The IRS is changing its position on the one-per-12-month IRA rollover rule starting in 2015—further limiting the number of rollovers an individual may make—and creating a potential tax trap for the unwary that could cost them dearly.
This change comes on the heels of a U.S. Tax Court ruling earlier this year in Bobrow v. Commissioner, in which the Tax Court ruled that taxpayers are limited to one IRA rollover per 12-month period, regardless of the number of IRAs they hold. This ruling raised red flags in the industry as it conflicted with the long-standing IRS position on the one-per-12-month rollover rule. For more than 30 years, the IRS had based its position on a proposed Treasury regulation (1.408-4(b)(4)(ii)) and had publicly stated that a taxpayer is generally permitted to roll over one IRA distribution per 12-month period for every IRA owned by the taxpayer. The IRS provided detailed examples in Publication 590, Individual Retirement Arrangements (IRAs), that supported this interpretation, which taxpayers and tax advisers have relied on for years.
In response to the Tax Court ruling, the IRS announced that it is changing its interpretation of the one-per-12 month IRA rollover rule to be consistent with the Tax Court’s ruling in Bobrow v. Commissioner. The IRS subsequently released Announcement 2014-15, indicating that it will apply the Tax Court’s interpretation of the ruling to IRA distributions taken on or after January 1, 2015. For IRA distributions taken in 2014 and earlier years, taxpayers may roll over one distribution per IRA that they own during any 12-month period. Taxpayers may continue to make unlimited trustee-to-trustee IRA transfers.
As with any major change, many questions remain unanswered, and further IRS guidance is anticipated. The IRS has withdrawn proposed Treasury regulation 1.408-4(b(4)(ii) and has stated that it intends to issue new proposed regulations to reflect its new interpretation that the one-per-12-month rollover rule applies on a taxpayer basis, rather than an IRA basis. Publication 590 also will be updated to reflect the new interpretation. However, no new guidance has been issued since Announcement 2014-15 was released on March 20, 2014.
Rollovers to IRAs overwhelmingly outweigh new IRA contributions in terms of dollars, with an average 2012 rollover amount of $71,447, compared with the average 2012 IRA contribution amount of $3,904, according to data from the Employee Benefits Research Institute. Given the sizeable dollar amount of rollover transactions, and the frequency with which they occur, taxpayers could wind up with some hefty tax bills if they inadvertently violate the new IRS interpretation of the one-per-12-month IRA rollover rule.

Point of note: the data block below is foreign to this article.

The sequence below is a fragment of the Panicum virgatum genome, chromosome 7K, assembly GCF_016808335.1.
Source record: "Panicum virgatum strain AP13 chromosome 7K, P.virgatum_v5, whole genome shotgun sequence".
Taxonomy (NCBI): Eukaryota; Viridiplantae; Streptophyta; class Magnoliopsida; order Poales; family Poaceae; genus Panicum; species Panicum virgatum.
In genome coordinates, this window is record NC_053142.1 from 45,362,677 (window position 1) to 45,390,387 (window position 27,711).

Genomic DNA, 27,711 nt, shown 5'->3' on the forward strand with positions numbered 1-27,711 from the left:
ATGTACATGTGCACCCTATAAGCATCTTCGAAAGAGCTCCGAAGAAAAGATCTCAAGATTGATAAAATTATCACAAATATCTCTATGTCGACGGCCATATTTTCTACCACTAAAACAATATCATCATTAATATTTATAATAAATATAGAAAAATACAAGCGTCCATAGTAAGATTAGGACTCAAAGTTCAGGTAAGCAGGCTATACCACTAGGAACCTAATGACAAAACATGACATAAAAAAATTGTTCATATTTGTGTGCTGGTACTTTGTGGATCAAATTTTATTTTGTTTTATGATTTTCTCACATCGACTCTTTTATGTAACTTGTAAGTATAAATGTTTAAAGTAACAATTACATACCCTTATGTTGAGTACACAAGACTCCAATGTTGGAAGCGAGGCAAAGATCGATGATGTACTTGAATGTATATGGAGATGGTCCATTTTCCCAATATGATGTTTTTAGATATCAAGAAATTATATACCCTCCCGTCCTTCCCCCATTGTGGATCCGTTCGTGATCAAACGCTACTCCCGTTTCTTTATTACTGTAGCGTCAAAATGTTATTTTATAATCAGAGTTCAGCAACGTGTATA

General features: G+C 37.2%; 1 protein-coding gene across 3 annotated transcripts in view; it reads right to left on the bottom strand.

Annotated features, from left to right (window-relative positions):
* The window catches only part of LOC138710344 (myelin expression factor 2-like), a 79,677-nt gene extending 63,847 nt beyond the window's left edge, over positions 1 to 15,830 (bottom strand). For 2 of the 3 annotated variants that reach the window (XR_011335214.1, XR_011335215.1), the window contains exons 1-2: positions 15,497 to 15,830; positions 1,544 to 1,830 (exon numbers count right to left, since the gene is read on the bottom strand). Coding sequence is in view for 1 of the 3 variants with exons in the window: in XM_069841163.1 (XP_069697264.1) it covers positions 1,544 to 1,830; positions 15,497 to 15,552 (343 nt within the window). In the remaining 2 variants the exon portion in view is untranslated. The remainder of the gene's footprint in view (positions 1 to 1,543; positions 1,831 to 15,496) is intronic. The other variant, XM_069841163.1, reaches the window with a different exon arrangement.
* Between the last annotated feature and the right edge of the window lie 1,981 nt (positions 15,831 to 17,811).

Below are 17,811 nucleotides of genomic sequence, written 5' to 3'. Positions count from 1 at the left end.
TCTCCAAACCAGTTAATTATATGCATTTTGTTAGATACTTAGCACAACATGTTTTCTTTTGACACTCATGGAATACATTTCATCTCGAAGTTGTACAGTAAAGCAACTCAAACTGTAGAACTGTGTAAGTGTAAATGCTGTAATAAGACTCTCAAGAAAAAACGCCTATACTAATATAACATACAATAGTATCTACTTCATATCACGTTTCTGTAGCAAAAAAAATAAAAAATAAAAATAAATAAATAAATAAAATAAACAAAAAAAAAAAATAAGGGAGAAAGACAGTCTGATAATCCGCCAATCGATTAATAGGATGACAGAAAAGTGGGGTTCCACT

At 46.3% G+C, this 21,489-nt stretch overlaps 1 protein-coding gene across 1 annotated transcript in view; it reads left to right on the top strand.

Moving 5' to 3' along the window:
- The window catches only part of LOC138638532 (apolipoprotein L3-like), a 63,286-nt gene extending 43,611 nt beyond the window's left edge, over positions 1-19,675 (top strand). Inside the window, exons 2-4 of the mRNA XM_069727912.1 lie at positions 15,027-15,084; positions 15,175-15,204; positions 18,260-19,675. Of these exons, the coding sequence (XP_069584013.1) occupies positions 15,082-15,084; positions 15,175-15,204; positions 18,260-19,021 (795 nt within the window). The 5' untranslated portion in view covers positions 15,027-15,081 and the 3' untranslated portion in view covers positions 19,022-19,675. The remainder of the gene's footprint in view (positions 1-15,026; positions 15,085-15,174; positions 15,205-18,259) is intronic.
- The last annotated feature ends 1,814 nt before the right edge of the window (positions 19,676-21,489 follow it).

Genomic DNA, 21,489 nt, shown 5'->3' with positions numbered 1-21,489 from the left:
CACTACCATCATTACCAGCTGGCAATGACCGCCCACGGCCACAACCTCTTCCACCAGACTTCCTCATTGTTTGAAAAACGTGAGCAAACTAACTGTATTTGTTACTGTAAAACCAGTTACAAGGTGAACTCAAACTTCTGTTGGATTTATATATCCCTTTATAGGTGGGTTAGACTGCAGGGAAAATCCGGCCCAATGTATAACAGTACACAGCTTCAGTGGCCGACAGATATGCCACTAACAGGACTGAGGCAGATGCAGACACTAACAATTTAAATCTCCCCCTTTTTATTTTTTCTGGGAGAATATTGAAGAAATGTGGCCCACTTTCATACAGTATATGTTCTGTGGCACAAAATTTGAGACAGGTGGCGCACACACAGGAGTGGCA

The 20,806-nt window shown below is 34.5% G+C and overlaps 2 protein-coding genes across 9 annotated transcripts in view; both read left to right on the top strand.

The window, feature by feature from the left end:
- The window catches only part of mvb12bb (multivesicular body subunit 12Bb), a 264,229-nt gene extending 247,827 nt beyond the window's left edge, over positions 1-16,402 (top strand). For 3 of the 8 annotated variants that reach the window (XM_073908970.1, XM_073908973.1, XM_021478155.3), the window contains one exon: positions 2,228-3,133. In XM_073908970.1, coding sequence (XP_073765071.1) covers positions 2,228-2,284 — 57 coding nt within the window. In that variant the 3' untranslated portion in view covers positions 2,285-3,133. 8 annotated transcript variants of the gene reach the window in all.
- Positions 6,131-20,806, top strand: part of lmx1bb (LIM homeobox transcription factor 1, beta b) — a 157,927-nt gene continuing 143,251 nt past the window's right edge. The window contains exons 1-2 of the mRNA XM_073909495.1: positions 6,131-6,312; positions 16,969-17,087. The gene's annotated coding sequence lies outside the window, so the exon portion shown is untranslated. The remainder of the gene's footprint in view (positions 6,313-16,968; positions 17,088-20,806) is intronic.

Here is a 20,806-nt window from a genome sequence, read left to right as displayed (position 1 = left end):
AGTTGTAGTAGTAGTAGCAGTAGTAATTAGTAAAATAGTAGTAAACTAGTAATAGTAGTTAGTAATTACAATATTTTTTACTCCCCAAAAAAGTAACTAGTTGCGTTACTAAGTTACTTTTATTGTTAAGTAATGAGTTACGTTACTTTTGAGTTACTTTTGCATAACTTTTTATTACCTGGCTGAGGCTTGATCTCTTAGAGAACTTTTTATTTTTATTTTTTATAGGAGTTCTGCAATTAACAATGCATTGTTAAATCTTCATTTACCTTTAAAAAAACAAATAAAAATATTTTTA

Consider the case of an IRA owner, age 62, who has Traditional IRAs at three different financial organizations, each with a balance of $70,000. The IRA owner wants to consolidate all three IRAs into a new IRA at your credit union. Under current rules, provided that the IRA assets had not been rolled over in the previous 12-month period, the IRA owner could take a distribution from all three IRAs, and then roll over the assets into an IRA at your credit union within 60 days of the date of distribution. But if the distributions occur on or after January 1, 2015, only one of the three distributions will be eligible for rollover, and the IRA owner would need to treat the other two distributions as taxable income. Even in the lower tax brackets, adding $140,000 to taxable income would result in a substantial tax bill.
Credit unions should review the IRA rollover rule changes now and be prepared to answer questions from IRA owners when the change becomes effective. And, since IRA owners frequently roll over IRA assets with no advance notice, you should inform them of the IRA rollover rule change so they can plan ahead, especially if they are considering an IRA-to-IRA rollover in 2015.
Although this is a significant change in the IRA rules, the IRS is not requiring IRA trustees and custodians to amend existing IRA agreements at this time. However, it may be in your best interest—and the best interest of your IRA owners—to amend your existing IRA agreements. The current rules have been in place for so long that many IRA owners may continue to make multiple rollovers, without even realizing they are violating the new one-per-12-month rule. This can result in negative tax consequences for your IRA owners. And if you haven’t advised them of the rule change, negative member relations issues for your credit union.